Copywriters may not be the most obvious people in the world; they are frequently hidden behind computer screens, books, and their own brainstorming sessions. So, when their clients get something they read and realize they didn’t want, it’s easy for the client to totally overlook the (real) chance that some of the fault could be a lack of direction from said client.
How NOT To Screw Up Your Order For The Copywriter
Surprise, surprise! It’s not always the copywriters’ fault. In all honesty, most clients (especially those just hiring a copywriter) just aren’t sure how to work with their copywriter. They have questions but don’t know how to approach or ask them. They aren’t perfect people, and they may mess up when they order. And when that happens, its not your copywriter’s fault – it’s YOUR fault for erroneous directives. Let’s see how you as a copywriting client can avoid these pitfalls, shall we? It’ll make for a happier writer and an end product you’re happy to get.
Problem Clients in Copywriting
There are some clients who are just difficult. Plain and simple. They change their minds, demand the unattainable, and don’t treat their writers with respect. This is rarely the case but without proper communication, the writer can feel as though every new client is one of these impossible clients.
Using their verbal communication skills can be difficult for writers because they are accustomed to writing. But as a writer, it is a great idea to communicate via email and chat platforms. According to Francesca Nicasio at MenWithPens.ca, being up front both with clients and writers can be the best way to preserve a future relationship.
As a writer, if you have a client that seems too hard to please, there is nothing wrong with stepping out of the project. Better to back out than to string the client along and give them false hope about what you can deliver for them. For the most part, clients make simple mistakes that can be worked through and there is no reason not talk to them in hopes of producing an amazing product. Here are five common problems copywriters run up against:
1) They Forgot Something. This is the #1 BIGGEST problem.
They forgot to specify a word count, they forgot to tell you to skip that keyword in the list, they forgot to give you a specific topic, they forgot to give you that resource to link to and talk about, they forgot to give you the right model name for the product description. The best way to get over this obstacle is to recap all the order details with them at least once before you start working.
2) They Don’t Know What They Want.
This is the #2 biggest problem, and in some cases, it wins the big blue ribbon for first place. They only know what they want when they get the work back. That’s right…after you’ve done all that labor, they finally realize what they want. The worst part? It’s not your deliverable. The way to avoid this is by scheduling an interview with the client, with their writer or project coordinator to go over their ideas for writing and hammer out an outline, and then send the outline to them after polishing it up post-phone call. DON’T start copywriting without approval on the outline.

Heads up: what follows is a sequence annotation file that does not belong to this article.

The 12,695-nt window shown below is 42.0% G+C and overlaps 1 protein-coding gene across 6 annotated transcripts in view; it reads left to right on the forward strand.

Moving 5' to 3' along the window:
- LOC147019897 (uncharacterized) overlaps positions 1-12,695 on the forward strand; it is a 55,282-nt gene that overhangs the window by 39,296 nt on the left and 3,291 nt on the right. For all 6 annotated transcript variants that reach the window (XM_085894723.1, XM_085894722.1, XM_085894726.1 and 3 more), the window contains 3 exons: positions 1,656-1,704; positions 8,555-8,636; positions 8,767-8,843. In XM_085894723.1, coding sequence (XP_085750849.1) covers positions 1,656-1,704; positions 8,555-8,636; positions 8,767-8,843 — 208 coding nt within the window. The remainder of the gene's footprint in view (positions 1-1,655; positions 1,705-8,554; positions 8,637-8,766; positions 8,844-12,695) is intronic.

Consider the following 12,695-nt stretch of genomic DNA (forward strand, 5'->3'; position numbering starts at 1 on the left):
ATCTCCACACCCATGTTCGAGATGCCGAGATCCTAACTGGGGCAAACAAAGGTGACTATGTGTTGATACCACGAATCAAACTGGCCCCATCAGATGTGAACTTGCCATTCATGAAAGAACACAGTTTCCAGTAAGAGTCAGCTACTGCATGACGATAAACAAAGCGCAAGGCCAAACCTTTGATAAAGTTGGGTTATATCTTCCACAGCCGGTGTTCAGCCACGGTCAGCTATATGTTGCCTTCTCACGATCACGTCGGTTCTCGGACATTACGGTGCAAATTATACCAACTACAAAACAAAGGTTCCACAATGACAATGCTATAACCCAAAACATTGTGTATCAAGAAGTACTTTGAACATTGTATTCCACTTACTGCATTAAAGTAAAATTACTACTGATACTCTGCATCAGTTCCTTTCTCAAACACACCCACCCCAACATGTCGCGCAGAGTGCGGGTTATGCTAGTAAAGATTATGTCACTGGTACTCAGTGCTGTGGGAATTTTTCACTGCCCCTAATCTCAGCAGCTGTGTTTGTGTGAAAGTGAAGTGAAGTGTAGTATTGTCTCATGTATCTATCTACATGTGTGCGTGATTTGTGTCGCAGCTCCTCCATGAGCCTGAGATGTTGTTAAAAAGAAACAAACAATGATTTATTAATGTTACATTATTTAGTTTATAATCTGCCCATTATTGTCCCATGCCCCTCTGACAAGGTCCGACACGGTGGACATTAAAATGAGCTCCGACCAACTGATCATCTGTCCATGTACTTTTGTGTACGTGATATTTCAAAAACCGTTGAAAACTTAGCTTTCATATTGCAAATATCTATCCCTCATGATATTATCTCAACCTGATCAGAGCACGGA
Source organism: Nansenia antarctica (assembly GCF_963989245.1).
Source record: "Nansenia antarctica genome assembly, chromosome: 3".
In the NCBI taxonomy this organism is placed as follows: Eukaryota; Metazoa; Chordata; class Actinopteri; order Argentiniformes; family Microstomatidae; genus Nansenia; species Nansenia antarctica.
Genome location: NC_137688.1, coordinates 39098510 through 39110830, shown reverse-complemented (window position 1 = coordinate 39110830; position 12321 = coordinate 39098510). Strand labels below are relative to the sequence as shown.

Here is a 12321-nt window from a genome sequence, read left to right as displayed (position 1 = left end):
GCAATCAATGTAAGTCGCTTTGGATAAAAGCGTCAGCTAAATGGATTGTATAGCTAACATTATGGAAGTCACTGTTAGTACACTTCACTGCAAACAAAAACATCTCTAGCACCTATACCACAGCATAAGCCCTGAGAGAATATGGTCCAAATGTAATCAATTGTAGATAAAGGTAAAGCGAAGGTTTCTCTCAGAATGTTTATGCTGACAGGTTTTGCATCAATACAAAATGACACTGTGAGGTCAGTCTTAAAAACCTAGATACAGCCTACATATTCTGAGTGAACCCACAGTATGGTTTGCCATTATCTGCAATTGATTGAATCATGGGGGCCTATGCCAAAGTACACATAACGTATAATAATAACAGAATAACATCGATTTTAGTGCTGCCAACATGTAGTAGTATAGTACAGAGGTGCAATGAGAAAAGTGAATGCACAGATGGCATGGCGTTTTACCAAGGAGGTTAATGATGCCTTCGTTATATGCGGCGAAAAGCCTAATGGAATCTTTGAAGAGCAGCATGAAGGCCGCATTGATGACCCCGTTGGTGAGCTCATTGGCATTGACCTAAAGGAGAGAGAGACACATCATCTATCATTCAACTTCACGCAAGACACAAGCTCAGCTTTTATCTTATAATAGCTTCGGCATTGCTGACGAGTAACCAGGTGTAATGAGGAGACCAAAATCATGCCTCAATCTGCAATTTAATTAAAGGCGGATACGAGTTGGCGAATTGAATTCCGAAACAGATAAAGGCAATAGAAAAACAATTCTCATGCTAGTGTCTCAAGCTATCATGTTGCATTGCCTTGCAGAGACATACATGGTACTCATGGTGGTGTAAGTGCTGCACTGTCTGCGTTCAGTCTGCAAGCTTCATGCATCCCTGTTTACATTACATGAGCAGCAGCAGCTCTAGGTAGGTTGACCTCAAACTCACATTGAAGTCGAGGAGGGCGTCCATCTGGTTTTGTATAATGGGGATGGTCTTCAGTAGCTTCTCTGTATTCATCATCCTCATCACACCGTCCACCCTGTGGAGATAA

3) Defining The Specifics Can Get Gritty, But Shouldn’t.
It doesn’t have to. Note to Clients: Keep the instructions and input simple—as LONG as it is what you want. We got a 30 -tab Excel instruction sheet for a set of 10 binary options articles. The results? Everything had to be revised—and it still wasn’t what they wanted. Expecting that your writer should be able to use adjectives, pronouns and adverbs that you want—and only those—is a little too much to ask. Giving elbow room and trusting your writer for creativity is much more of a vehicle to achieve an inspired, original, and readable article.
4) They Don’t Trust the Writer.
They think they know grammar better than the writer. “I KNOW there should be a comma there…my GRANDMA always told me so!” You actually might be wrong, if you’re not in the copywriting industry 24/7 like your writer is. Trust your writer to be up on the rules in the grammar world. If you see an obviously misspelled word, that’s another story, but when it comes to the minute details of grammar try to trust your writer.
5) They Get Impatient On A Deadline.
Once you give a deadline to a writer, one of the worst things you can do to that writer is come back and say you want it sooner. Tight deadlines is the #1 enemy of an accomplished, talented writer. Rushed work can transform an eloquent Shakespearean author into a non-native sounding writer. It’s true. Think about it yourself: could you write that 10 article order in 24 hours? Try not to push your writer too much. If quality is your desired outcome, place that above a turnaround time.
Every profession will have its own share of problems, and copywriting is certainly no exception. The good thing about this market is that writers have an ability to communicate, even if they are stronger via email, it is still within their grasp to solve problems and work with clients. As a client, you have the ability to create outstanding content by avoiding these mistakes. Admitting when you’re wrong is the adult thing to do and should be part of the team effort made by both sides.